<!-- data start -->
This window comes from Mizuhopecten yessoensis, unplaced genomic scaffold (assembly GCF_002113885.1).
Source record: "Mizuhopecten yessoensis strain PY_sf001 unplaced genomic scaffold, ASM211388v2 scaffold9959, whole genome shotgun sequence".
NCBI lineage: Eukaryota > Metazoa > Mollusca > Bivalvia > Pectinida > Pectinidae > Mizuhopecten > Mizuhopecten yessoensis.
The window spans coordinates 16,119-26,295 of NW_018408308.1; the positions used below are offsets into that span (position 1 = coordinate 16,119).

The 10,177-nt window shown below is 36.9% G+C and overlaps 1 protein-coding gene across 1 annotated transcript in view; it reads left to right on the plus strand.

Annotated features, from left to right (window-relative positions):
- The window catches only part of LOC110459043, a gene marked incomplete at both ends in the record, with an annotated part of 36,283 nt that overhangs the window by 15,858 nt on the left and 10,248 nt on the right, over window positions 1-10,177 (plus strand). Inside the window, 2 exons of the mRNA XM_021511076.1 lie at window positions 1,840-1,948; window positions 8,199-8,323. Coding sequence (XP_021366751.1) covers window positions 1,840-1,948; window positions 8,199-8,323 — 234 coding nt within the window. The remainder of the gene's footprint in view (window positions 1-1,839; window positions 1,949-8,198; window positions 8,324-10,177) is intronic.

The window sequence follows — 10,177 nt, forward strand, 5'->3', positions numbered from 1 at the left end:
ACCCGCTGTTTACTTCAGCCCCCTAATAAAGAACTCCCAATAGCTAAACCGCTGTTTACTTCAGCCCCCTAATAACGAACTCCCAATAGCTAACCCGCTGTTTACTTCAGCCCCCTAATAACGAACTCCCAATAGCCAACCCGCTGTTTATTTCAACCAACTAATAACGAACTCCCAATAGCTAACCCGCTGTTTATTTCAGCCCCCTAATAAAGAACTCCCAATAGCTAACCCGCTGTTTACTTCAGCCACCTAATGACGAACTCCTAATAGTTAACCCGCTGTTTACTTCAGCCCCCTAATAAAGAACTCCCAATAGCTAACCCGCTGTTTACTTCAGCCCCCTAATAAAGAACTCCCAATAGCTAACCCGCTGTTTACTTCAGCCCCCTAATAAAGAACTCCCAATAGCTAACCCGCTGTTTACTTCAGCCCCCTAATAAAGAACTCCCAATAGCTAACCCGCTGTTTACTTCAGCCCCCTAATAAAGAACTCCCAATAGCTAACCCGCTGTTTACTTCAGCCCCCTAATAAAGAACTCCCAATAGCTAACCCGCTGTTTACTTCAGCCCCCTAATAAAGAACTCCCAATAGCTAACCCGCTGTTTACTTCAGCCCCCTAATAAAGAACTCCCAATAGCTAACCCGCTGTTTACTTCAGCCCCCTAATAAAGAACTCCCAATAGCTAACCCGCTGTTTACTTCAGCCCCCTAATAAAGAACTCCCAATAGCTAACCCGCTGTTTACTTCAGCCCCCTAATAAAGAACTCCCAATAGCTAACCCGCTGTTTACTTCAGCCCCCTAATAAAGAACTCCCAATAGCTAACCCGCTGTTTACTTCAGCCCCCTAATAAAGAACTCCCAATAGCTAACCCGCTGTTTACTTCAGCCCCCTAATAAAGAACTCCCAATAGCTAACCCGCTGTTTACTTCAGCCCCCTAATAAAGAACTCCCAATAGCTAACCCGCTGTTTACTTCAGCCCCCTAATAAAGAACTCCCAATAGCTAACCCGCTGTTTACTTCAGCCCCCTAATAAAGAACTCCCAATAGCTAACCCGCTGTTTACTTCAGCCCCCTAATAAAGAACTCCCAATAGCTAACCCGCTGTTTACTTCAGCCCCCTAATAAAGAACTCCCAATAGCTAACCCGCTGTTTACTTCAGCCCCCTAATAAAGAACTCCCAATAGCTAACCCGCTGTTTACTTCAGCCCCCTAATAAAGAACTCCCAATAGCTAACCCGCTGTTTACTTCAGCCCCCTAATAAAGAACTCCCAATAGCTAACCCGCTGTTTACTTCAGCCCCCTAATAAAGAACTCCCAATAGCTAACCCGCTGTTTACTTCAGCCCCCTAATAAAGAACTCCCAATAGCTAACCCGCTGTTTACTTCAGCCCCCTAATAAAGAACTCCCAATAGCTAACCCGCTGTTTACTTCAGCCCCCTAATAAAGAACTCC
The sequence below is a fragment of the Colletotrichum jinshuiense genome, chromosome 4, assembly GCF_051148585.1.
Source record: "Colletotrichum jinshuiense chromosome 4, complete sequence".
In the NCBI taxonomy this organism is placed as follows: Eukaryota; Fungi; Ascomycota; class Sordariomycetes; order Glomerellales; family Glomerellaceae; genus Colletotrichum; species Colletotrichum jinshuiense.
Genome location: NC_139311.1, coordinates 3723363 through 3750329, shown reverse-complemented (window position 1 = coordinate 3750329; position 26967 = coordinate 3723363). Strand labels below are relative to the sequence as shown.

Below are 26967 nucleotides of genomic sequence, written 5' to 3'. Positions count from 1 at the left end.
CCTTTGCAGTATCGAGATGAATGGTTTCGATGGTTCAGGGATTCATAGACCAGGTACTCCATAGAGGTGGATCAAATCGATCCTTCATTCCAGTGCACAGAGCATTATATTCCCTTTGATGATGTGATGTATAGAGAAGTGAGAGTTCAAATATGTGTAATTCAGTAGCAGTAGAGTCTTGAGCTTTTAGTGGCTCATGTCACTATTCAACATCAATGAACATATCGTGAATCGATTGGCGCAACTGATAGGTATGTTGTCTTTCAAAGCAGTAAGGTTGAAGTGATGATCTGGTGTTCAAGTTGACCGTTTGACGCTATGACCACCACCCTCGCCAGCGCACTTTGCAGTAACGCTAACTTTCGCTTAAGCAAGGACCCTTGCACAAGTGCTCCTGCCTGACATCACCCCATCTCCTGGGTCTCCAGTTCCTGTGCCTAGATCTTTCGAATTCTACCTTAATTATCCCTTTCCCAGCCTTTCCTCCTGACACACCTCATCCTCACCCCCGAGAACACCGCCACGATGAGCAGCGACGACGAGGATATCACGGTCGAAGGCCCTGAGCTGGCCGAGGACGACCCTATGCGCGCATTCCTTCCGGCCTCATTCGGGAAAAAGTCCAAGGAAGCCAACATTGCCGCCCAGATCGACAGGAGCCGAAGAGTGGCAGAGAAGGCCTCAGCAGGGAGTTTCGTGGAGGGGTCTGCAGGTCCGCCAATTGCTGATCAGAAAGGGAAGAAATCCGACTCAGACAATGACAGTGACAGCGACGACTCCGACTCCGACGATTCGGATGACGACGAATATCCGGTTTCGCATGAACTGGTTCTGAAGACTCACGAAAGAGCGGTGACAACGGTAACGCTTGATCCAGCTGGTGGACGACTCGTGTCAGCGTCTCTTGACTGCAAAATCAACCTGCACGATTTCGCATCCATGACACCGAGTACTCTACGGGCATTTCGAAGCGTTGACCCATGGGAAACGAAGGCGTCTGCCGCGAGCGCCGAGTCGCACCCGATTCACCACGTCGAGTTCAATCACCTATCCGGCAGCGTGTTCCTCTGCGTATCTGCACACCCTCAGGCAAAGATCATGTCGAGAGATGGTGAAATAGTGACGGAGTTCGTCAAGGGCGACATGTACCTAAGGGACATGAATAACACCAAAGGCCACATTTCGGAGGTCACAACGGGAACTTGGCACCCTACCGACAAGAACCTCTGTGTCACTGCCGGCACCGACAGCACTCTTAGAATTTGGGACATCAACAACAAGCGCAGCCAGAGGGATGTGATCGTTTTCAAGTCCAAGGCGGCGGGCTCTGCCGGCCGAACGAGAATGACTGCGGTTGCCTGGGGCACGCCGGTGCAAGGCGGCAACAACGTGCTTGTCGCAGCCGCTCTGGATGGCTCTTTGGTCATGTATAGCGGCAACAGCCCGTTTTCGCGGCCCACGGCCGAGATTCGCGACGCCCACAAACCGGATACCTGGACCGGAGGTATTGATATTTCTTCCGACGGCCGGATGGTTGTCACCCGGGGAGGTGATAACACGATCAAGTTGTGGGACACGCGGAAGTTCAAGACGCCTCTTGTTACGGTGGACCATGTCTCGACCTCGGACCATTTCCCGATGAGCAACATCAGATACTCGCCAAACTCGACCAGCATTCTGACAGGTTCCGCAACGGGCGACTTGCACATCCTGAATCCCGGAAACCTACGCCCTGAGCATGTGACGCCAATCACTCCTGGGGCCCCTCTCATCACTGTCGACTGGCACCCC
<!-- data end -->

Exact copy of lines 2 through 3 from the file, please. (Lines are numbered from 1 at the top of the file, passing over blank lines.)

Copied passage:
Source record: "Mizuhopecten yessoensis strain PY_sf001 unplaced genomic scaffold, ASM211388v2 scaffold9959, whole genome shotgun sequence".
NCBI lineage: Eukaryota > Metazoa > Mollusca > Bivalvia > Pectinida > Pectinidae > Mizuhopecten > Mizuhopecten yessoensis.